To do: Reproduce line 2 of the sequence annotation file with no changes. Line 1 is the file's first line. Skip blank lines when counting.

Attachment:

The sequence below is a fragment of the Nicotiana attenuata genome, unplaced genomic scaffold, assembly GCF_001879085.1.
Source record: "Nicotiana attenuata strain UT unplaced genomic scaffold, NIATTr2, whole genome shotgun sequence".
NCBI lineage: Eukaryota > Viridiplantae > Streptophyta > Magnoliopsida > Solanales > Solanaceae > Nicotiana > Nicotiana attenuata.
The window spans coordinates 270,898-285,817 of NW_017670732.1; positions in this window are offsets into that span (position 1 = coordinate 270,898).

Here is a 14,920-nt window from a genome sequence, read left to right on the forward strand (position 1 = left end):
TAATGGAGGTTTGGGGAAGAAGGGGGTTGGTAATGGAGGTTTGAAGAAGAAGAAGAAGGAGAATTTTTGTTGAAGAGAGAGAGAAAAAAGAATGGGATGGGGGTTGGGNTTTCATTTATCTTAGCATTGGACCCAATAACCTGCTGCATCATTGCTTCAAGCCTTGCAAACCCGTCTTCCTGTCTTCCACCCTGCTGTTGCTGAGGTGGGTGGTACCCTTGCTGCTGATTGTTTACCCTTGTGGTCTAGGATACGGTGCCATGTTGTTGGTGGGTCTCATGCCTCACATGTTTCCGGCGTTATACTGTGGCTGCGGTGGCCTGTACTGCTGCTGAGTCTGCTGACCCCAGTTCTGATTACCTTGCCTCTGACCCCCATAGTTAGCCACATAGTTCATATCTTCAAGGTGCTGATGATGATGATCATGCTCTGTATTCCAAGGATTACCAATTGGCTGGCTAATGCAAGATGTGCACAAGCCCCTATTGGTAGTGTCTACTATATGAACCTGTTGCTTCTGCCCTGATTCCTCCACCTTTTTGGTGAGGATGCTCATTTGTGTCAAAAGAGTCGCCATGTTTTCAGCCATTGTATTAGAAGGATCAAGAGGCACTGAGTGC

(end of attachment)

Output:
Source record: "Nicotiana attenuata strain UT unplaced genomic scaffold, NIATTr2, whole genome shotgun sequence".